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A very rare thing: a bargain in Burford

The pretty Cotswold town of Burford is known for many things. It’s David Cameron’s constituency, for a start, and for a conservative leader that’s richly appropriate. Wealth oozes from the antique shops and art galleries that line the sloping high street, squeezed into crook-timbered medieval buildings and separated from a stream of slow-moving four-wheel-drives by broad, tranquil pavements. Prices seem a decimal point ahead of the reasonable: burnished brass and gleaming woodwork clearly come at a premium in this part of the world. I looked for reassurance in the cards in the post-office window but amongst a flurry of ‘cleaners wanted’ ads there were none of the usual clapped-out bangers for sale. There was only one car, a not-too-ancient Rolls Royce. £20,000 and it could have been mine.

Everything about Burford was news to me. I was there because the best hotel in the town had advertised overnight break, with dinner bed and breakfast, for £150. And that was not your standard home-cooked dinner, but a fully-fledged three-course gourmet blow-out to match the top current standards. Nothing less, I thought, would get me out of my most recent domestic misadventure: if there was grovelling to be done to Rachel, this was the place to do it. And they welcomed dogs, letting them sleep in the room, so I could get away without paying kennel fees.

The inner fireplace of the hotel dates back to 1435 and the rest of the building isn’t much younger, however it has been decently updated, with plenty of period features and floors that slope with the majesty of age. I made my way upstairs and, with a bag on each shoulder, fought through a series of uncompromising fire doors. The room was wood-panelled and – for any sort of British hotel – unreasonably large, with free wifi and a large flat-screen TV but there was no time to lounge. We were there to do the Christmas shopping.

Approaching the High Street clockwise from the hotel made it seem likely that even my mother was going to miss out on presents this year. I quickly gave up asking prices in an antique shop specialising in sports and games as it’s not so easy to get a mortgage these days, especially on an item of furniture. Next up was an art gallery with some pretty decent sculptures amongst a mixed bag of art work, but the prices were set for people beyond conventional income levels. Rachel went into a shoe shop with an interesting selection of boots but there was only about one pair in our price range: asking why we were crisply told ‘it’s because they’re not leather’.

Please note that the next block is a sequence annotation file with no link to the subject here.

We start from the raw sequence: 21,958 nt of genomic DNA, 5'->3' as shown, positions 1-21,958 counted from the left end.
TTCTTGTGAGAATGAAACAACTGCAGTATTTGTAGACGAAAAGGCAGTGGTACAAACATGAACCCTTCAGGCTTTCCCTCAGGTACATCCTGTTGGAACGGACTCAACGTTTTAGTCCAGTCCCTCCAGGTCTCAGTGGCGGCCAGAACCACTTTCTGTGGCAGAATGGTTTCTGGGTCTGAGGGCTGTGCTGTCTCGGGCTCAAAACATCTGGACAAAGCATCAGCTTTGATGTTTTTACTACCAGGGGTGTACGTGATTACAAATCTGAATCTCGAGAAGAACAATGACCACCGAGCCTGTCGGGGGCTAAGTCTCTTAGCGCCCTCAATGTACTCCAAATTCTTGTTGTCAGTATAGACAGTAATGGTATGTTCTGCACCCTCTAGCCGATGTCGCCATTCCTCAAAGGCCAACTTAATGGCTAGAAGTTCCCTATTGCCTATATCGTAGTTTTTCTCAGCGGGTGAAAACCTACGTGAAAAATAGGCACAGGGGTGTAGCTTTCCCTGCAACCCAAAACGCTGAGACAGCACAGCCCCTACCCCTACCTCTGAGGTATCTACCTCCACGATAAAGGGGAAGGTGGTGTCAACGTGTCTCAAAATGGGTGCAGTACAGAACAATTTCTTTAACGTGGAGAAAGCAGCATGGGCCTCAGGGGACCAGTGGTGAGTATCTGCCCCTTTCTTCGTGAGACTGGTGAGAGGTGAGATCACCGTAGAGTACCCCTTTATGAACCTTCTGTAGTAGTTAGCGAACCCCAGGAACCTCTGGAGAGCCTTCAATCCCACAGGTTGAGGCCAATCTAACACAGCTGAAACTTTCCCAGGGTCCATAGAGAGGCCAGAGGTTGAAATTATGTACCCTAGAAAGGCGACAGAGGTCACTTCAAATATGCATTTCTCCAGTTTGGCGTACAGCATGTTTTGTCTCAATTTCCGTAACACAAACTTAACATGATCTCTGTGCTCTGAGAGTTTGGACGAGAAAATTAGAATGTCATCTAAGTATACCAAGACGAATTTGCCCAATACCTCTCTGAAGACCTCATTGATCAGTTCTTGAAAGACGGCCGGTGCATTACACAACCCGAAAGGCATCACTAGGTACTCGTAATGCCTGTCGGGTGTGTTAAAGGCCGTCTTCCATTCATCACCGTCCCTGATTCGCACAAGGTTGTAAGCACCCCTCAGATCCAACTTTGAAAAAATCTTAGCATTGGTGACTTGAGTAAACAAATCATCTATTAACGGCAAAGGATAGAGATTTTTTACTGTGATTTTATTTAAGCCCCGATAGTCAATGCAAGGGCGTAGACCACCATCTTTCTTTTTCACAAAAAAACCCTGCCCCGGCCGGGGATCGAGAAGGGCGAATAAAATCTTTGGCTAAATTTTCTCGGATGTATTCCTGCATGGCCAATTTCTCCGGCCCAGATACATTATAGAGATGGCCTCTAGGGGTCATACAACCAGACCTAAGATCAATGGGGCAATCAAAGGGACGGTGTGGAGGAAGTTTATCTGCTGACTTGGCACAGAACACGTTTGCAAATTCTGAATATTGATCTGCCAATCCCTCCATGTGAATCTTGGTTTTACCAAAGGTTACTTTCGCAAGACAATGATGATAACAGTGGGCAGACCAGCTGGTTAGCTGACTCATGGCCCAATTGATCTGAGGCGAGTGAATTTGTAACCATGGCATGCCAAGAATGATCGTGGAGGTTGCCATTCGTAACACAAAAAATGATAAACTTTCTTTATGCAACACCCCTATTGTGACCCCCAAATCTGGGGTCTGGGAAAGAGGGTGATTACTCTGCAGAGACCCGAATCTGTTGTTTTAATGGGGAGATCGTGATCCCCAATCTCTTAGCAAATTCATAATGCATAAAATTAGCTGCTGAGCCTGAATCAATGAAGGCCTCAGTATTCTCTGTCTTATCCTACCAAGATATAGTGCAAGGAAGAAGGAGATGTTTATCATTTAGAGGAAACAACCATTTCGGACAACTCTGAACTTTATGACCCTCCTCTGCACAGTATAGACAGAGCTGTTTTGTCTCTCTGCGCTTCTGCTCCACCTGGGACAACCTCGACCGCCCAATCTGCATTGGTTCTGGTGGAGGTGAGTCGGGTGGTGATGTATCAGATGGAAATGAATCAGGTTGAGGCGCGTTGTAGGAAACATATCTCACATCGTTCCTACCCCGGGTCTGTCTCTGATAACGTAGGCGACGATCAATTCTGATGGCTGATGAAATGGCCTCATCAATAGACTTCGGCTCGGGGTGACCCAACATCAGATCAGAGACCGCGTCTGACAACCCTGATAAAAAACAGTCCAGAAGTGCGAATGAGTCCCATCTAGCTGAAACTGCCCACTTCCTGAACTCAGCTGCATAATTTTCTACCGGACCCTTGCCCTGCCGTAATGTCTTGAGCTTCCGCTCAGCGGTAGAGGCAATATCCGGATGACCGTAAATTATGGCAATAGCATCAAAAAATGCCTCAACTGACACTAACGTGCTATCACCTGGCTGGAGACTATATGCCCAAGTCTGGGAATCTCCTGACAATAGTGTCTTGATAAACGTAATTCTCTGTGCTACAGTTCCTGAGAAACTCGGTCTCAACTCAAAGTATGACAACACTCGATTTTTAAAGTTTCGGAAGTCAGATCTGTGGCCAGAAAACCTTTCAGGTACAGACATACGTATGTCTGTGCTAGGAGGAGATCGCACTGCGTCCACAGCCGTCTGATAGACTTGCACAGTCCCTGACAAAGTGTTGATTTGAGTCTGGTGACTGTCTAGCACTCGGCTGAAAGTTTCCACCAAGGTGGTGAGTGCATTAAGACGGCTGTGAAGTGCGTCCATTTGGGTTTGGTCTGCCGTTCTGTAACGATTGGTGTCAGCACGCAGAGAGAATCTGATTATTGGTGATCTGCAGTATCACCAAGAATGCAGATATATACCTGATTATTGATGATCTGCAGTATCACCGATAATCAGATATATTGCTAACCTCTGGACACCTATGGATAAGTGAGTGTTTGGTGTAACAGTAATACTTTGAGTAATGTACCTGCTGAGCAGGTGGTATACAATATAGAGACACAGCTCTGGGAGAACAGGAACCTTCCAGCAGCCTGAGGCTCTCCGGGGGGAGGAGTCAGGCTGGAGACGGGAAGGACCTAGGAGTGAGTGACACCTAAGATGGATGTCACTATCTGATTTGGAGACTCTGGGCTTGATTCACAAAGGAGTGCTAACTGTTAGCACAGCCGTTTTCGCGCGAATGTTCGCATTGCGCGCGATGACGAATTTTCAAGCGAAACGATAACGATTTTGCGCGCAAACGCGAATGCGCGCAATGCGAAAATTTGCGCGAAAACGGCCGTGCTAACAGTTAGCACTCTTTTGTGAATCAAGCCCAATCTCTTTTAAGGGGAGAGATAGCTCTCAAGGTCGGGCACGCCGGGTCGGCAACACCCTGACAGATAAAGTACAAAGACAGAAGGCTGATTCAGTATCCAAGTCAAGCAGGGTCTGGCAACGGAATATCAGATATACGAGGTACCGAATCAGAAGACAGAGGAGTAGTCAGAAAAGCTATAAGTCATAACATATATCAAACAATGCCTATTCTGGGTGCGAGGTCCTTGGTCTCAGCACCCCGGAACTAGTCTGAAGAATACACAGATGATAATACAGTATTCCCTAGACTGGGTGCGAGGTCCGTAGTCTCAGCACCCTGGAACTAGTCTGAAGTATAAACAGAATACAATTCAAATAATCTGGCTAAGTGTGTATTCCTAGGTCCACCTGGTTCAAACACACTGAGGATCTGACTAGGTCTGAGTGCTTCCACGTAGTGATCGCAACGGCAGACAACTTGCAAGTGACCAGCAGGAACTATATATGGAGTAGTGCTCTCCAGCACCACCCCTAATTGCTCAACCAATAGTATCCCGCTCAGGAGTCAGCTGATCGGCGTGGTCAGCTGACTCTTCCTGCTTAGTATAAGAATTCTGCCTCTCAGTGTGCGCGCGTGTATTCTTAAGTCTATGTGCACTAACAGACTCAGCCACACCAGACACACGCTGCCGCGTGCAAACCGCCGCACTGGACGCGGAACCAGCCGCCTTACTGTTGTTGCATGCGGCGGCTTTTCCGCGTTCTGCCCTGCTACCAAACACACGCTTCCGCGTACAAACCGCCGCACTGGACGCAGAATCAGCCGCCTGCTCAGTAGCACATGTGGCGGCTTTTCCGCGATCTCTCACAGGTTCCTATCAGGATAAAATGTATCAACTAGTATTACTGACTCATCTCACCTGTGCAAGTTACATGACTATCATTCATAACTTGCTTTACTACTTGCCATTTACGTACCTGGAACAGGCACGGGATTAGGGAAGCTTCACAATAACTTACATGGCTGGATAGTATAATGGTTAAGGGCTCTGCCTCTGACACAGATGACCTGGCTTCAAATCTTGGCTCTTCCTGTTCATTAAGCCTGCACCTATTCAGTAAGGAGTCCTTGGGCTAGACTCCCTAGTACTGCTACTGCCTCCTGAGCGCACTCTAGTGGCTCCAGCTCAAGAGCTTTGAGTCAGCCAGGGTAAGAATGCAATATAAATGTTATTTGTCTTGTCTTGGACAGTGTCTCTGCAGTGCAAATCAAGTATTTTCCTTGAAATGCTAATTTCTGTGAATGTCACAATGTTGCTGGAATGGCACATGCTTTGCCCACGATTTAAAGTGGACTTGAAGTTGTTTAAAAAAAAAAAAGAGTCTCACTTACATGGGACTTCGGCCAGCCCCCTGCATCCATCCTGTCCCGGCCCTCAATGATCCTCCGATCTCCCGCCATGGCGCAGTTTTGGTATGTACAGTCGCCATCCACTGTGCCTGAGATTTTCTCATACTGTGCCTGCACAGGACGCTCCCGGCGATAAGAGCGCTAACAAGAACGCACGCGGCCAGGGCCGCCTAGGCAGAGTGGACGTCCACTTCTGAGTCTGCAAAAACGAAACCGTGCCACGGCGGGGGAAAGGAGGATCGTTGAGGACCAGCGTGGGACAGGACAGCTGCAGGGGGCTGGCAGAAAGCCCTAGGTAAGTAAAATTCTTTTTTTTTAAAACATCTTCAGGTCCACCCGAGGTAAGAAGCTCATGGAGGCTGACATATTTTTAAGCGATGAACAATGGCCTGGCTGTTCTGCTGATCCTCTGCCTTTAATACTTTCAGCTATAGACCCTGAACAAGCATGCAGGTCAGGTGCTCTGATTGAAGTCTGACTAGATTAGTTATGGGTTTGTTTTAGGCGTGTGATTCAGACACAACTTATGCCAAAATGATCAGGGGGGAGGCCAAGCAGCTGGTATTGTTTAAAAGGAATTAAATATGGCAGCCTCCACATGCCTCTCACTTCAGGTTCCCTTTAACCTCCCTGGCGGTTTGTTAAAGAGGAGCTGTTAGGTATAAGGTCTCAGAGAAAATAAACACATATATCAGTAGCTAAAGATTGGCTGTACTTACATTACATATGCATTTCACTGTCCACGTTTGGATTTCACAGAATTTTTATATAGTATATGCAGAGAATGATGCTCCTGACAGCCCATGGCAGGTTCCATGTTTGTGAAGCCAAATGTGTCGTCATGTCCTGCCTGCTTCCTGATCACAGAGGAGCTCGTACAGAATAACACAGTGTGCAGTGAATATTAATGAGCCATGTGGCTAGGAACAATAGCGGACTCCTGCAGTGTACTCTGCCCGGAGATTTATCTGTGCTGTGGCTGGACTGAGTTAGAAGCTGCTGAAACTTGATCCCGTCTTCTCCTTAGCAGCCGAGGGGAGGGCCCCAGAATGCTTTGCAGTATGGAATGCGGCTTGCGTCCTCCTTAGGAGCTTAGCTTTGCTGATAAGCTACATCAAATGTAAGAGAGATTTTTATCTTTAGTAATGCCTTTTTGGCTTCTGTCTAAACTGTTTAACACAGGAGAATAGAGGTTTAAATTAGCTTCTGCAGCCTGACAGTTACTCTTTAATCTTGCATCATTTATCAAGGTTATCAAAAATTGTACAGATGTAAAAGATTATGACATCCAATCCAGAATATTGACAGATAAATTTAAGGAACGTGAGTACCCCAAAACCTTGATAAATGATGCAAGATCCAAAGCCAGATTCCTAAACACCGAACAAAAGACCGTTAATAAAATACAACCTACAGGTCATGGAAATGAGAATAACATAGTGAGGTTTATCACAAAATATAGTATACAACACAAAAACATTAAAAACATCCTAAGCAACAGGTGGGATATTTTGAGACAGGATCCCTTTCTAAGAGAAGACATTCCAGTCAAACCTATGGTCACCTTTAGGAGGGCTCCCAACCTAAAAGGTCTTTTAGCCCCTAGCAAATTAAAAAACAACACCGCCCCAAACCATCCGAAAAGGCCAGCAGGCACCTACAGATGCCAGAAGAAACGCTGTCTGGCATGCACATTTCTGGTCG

Being so comprehensively outclassed by shops is usually a pretty depressing experience, but something rather strange was making it quite bearable. It was my dog.

There’s nothing exceptional about Doodle. He’s a black Labrador, four legs at each corner, usual interests in food and attention, but he does have one useful attribute. If I’m going into a shop he will wait outside for quite a long time. Probably in case I sneak out and dump him. But it quickly became clear that all these upmarket shops were provided to forgive almost anything – including me being unable to afford even their most modest offerings – for the sake of a dog that appeared to do what it was told. Time and time again they’d insist Doodle came in, feed him biscuits and fuss with his ears. It was very strange and not something I’d found before: the whole town seemed obsessed with dogs.

Crossing the road we stopped at a succession of shops selling bits of carved and polished wood and various bits of pottery who justified jaw-dropping prices with a scatter of signs saying ‘British Made’. Plenty to look at but nothing to buy and even a dog-obsessive would realise that an idly wagging tail is not a good thing amongst low shelves of teapots and ornaments. Doodle stayed outside.